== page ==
The culture of health in early care and education: Workers' wages, health and health-related job characteristics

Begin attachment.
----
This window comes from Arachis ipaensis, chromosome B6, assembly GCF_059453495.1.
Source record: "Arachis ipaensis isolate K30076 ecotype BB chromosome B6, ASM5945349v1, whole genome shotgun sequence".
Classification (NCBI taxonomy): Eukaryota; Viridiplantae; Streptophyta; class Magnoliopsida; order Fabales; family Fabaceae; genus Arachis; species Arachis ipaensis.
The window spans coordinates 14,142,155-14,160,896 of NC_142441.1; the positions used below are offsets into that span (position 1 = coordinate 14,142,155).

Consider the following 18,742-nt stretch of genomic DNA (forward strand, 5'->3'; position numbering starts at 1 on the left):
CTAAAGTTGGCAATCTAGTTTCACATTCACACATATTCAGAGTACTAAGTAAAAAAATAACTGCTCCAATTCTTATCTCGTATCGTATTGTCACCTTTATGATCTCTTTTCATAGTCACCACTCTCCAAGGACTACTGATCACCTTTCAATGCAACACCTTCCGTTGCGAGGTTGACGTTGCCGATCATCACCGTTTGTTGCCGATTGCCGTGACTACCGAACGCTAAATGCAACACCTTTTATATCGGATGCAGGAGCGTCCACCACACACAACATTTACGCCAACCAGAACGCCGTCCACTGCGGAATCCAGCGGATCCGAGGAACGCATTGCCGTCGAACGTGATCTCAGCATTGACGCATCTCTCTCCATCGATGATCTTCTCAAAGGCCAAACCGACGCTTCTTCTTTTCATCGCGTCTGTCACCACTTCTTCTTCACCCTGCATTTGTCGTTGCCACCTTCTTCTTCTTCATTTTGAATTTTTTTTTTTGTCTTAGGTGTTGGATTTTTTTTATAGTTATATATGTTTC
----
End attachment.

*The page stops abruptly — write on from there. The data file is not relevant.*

Little is known about the health of the 2.2 million early care and education (ECE) workers responsible for the care, well-being, and success of the approximately 10 million children younger than age 6 enrolled in ECE, or the extent to which ECE environments and employers play a role in workers' health. The purpose of this analysis was to describe the health of an ECE worker sample by wage and by job and center characteristics and to begin to explore the relationships between these factors and workers' health. Our data indicate that ECE workers earn low wages and experience poor mental well-being and high rates of food insecurity. Lower-wage workers worked at centers with more children enrolled in subsidy programs and were more likely to work at centers that did not offer health insurance, paid sick leave, or parental or family leave. Policies and programs that raised workers’ wages or mandated the provision of meals to both children and workers could better support teacher health and the quality of ECE for children. Our results suggest that the culture of health in ECE settings and equity-related outcomes could be improved by helping centers provide support and flexibility to teachers (for example, offsetting workers' benefit costs or reducing teacher-to-child ratios to reduce stress) who are managing their own health in the context of demanding work.